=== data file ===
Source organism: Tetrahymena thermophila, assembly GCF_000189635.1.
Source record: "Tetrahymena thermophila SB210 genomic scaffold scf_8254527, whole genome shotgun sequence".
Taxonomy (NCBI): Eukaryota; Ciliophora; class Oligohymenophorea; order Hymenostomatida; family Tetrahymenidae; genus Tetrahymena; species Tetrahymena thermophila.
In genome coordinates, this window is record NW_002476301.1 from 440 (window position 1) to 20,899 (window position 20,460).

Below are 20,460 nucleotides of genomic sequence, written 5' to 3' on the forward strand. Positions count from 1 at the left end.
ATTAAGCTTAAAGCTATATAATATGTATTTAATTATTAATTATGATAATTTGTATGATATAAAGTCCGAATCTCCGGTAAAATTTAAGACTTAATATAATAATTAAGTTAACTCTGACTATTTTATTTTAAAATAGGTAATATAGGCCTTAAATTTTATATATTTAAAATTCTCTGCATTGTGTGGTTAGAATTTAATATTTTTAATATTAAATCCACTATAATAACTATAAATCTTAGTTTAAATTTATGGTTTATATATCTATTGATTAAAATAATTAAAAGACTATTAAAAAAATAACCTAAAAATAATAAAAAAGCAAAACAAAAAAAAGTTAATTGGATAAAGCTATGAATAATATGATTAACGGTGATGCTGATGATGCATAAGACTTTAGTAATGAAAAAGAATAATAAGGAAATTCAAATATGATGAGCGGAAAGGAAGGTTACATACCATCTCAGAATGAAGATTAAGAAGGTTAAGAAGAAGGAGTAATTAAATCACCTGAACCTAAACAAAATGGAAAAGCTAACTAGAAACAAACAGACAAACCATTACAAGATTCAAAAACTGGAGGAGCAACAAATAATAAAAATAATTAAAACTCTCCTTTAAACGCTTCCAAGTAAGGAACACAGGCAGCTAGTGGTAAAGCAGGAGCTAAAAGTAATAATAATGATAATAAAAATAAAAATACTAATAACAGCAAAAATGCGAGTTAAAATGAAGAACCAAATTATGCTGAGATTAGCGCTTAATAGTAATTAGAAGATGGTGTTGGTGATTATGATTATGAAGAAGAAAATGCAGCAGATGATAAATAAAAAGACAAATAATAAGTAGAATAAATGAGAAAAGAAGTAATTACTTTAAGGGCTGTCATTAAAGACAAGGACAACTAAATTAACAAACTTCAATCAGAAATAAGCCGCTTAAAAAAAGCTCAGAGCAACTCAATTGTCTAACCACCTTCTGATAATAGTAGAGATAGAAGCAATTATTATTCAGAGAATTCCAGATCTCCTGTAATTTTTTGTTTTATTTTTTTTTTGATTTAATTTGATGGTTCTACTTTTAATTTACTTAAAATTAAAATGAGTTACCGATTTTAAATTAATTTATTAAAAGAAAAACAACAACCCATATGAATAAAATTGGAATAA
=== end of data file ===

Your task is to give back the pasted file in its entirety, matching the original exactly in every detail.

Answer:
Source organism: Tetrahymena thermophila, assembly GCF_000189635.1.
Source record: "Tetrahymena thermophila SB210 genomic scaffold scf_8254527, whole genome shotgun sequence".
Taxonomy (NCBI): Eukaryota; Ciliophora; class Oligohymenophorea; order Hymenostomatida; family Tetrahymenidae; genus Tetrahymena; species Tetrahymena thermophila.
In genome coordinates, this window is record NW_002476301.1 from 440 (window position 1) to 20,899 (window position 20,460).

Below are 20,460 nucleotides of genomic sequence, written 5' to 3' on the forward strand. Positions count from 1 at the left end.
ATTAAGCTTAAAGCTATATAATATGTATTTAATTATTAATTATGATAATTTGTATGATATAAAGTCCGAATCTCCGGTAAAATTTAAGACTTAATATAATAATTAAGTTAACTCTGACTATTTTATTTTAAAATAGGTAATATAGGCCTTAAATTTTATATATTTAAAATTCTCTGCATTGTGTGGTTAGAATTTAATATTTTTAATATTAAATCCACTATAATAACTATAAATCTTAGTTTAAATTTATGGTTTATATATCTATTGATTAAAATAATTAAAAGACTATTAAAAAAATAACCTAAAAATAATAAAAAAGCAAAACAAAAAAAAGTTAATTGGATAAAGCTATGAATAATATGATTAACGGTGATGCTGATGATGCATAAGACTTTAGTAATGAAAAAGAATAATAAGGAAATTCAAATATGATGAGCGGAAAGGAAGGTTACATACCATCTCAGAATGAAGATTAAGAAGGTTAAGAAGAAGGAGTAATTAAATCACCTGAACCTAAACAAAATGGAAAAGCTAACTAGAAACAAACAGACAAACCATTACAAGATTCAAAAACTGGAGGAGCAACAAATAATAAAAATAATTAAAACTCTCCTTTAAACGCTTCCAAGTAAGGAACACAGGCAGCTAGTGGTAAAGCAGGAGCTAAAAGTAATAATAATGATAATAAAAATAAAAATACTAATAACAGCAAAAATGCGAGTTAAAATGAAGAACCAAATTATGCTGAGATTAGCGCTTAATAGTAATTAGAAGATGGTGTTGGTGATTATGATTATGAAGAAGAAAATGCAGCAGATGATAAATAAAAAGACAAATAATAAGTAGAATAAATGAGAAAAGAAGTAATTACTTTAAGGGCTGTCATTAAAGACAAGGACAACTAAATTAACAAACTTCAATCAGAAATAAGCCGCTTAAAAAAAGCTCAGAGCAACTCAATTGTCTAACCACCTTCTGATAATAGTAGAGATAGAAGCAATTATTATTCAGAGAATTCCAGATCTCCTGTAATTTTTTGTTTTATTTTTTTTTTGATTTAATTTGATGGTTCTACTTTTAATTTACTTAAAATTAAAATGAGTTACCGATTTTAAATTAATTTATTAAAAGAAAAACAACAACCCATATGAATAAAATTGGAATAA